Projections, made by Canadian health officials on Friday, indicate that the wave of Omicron could peak at 170,000 cases per day this month, although officials say the figures are estimates of the “actual number of cases dailies” that could arise due to testing restrictions limiting reported cases.
Meanwhile, officials predict new hospital admissions could peak at 2,000 a day later this month.
“While Canada may experience a pronounced peak and decline in cases over the next few weeks, given that disease activity far exceeds previous peaks, even the decline in this curve will be substantial,” the statement said. Dr. Theresa Tam, Chief Public Health Officer of Canada.
“With several weeks of very intense activity expected, we must do our best now to limit the size and impact of the Omicron surge in order to maintain the health system and critical functions of society. “
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Across Canada, more than 37,500 new infections are being reported daily, though that number is likely underestimated due to testing restrictions, Tam said. The number of hospitalizations gives a clearer picture of the impact of the virus on the population, she added.
Regarding hospitalizations, Tam said, while evidence shows that Omicron’s risk of hospitalization is lower than Delta’s, the sheer volume of infections leads to an increase in serious illness trends globally. national.
While infections are rising across all age groups, those aged 20 to 39 have seen the most infections in recent weeks, Tam said.
Additionally, unvaccinated people are 19 times more likely to be hospitalized with COVID-19 than fully vaccinated people.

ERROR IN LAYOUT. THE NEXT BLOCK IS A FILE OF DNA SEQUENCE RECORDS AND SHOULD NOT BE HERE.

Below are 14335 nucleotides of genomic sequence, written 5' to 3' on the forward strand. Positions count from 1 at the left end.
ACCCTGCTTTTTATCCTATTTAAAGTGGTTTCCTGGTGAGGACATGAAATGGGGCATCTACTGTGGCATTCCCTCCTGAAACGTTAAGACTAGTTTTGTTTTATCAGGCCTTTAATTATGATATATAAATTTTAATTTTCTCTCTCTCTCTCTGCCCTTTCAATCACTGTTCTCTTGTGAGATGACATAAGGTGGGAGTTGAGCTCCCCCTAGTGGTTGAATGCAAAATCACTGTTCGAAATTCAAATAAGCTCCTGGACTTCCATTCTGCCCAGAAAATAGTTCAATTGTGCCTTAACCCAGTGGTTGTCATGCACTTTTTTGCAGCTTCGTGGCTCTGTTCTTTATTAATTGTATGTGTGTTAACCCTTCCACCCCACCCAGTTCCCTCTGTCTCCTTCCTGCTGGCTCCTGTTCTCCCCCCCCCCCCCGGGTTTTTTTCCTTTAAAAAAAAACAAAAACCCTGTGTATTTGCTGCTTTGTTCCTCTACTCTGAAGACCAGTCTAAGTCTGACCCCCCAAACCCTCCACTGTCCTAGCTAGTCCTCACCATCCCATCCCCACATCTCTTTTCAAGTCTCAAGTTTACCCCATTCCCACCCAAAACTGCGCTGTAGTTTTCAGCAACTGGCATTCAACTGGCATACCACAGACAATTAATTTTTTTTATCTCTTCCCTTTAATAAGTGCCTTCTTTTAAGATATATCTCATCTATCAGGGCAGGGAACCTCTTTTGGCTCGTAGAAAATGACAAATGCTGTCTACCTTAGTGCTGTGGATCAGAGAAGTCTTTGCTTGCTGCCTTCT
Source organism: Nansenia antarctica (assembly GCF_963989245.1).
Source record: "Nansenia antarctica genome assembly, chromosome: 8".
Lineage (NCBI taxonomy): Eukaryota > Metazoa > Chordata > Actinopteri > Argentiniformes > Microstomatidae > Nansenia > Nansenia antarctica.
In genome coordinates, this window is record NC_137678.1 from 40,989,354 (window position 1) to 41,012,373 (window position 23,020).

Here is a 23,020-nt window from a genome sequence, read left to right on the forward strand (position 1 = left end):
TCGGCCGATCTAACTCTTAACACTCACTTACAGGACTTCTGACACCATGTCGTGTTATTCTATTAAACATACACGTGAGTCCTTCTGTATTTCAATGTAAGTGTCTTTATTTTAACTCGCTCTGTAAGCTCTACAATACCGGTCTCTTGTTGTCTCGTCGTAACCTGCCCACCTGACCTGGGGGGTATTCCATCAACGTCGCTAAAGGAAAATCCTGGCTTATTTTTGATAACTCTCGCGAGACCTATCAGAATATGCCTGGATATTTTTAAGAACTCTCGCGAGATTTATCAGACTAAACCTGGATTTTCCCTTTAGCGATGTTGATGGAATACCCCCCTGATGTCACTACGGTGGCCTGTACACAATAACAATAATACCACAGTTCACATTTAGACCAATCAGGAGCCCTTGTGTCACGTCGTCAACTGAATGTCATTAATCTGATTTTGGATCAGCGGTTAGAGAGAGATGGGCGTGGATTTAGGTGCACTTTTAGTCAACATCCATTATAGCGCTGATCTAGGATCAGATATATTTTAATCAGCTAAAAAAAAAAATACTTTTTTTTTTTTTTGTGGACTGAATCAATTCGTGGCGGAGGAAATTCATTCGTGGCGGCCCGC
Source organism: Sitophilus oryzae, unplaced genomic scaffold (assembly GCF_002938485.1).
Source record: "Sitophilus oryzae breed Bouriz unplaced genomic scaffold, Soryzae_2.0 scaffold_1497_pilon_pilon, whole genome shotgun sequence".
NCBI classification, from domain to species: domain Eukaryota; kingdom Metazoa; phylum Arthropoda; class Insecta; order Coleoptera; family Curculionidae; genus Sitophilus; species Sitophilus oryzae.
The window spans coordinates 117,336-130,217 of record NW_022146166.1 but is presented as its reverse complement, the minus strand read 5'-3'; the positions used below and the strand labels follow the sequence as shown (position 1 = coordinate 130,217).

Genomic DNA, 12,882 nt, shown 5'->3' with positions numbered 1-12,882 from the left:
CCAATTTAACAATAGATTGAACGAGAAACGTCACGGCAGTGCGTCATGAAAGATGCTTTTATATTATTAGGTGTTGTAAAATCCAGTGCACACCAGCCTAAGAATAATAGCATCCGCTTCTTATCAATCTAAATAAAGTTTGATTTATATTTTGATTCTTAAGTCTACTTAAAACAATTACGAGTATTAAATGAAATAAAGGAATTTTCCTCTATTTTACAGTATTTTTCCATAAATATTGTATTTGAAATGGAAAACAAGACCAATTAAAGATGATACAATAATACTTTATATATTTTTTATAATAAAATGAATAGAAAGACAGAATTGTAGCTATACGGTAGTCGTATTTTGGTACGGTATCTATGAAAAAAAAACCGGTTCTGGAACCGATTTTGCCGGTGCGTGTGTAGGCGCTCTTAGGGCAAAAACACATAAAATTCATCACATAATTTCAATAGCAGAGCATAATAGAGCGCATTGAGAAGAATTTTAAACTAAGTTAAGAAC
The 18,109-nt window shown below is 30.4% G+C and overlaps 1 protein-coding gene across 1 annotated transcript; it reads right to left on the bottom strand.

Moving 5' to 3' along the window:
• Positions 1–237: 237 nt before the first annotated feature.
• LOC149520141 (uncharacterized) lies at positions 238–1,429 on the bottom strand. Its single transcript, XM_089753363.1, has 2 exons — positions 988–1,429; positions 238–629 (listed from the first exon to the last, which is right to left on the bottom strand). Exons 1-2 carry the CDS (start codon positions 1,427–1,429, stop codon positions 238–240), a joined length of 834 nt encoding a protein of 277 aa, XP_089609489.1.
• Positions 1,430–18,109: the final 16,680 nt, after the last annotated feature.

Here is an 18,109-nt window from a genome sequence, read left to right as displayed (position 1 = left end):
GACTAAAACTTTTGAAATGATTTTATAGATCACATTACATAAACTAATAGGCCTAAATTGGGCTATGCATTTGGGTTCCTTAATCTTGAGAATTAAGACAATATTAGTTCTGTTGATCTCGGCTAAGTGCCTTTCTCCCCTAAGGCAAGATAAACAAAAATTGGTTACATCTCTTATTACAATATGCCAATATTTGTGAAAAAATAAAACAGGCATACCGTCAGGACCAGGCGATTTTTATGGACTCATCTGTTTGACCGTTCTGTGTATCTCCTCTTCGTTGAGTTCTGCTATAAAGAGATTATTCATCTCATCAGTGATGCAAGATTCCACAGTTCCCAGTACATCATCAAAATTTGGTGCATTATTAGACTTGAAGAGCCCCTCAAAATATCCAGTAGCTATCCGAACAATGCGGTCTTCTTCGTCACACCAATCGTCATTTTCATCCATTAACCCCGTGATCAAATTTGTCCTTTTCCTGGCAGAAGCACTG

Tam said next week will be “quite important” to see if Canada hits its Omicron peak.
“It is entirely possible in the next few days that we will see this spike at least in cases,” she said, adding that hospitalizations could continue to rise sharply and then fall rapidly.
“We all have to be careful about commenting on this until we have seen more information. “
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As of Jan. 10, 6,926 hospital beds nationwide were occupied by COVID-19 patients, up from 4,113 on Jan. 3, the government reports.
Across Canada, new infections and related hospitalizations remain at or near record highs.
Meanwhile, some governments are easing pandemic restrictions while others are tightening them based on their perception that the curve is flattening or has yet to peak.
Quebec is lifting its controversial 10 p.m. to 5 a.m. curfew on Monday because researchers believe the latest wave of the pandemic is peaking.
Additionally, Nunavut said its strict measures implemented just before Christmas were so effective that it is rolling back travel restrictions on Monday, allowing businesses to reopen and schools to resume in-person learning on Jan. 24.
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However, in New Brunswick, new restrictions are now in effect, limiting residents to a single-household bubble. Gyms, entertainment venues and indoor dining in restaurants have been closed.
In nearby Prince Edward Island, Chief Medical Officer of Health Dr. Heather Morrison says the “worst of this wave” is yet to come. Current restrictions that include business capacity limits and remote learning for students will be extended.
As Canada rides through the Omicron wave, vaccination against the disease continues.
As of January 1, 87% of Canadians aged 12 and older were fully vaccinated against COVID-19. Of the total population, that’s 77%, according to the data.
Tam continued to urge Canadians to get their COVID-19 shots and booster shots once eligible.
“We must continue our efforts to increase vaccination coverage to improve protection for everyone we can,” she said.
In its last modeling update in December 2021, government officials predicted a resurgence of COVID-19 in Canada led by Omicron.
He said at the time that if infections continued to rise the way they were and Omicron took hold, the variant could overtake Delta and lead to infections of up to 26,600 per day by mid-January. .
Omicron’s impact on Canadian society has been significant, as several governments have had to reimpose restrictions and limit testing capacity to cope with the onslaught of cases and hospitalizations.
— with files from The Canadian Press
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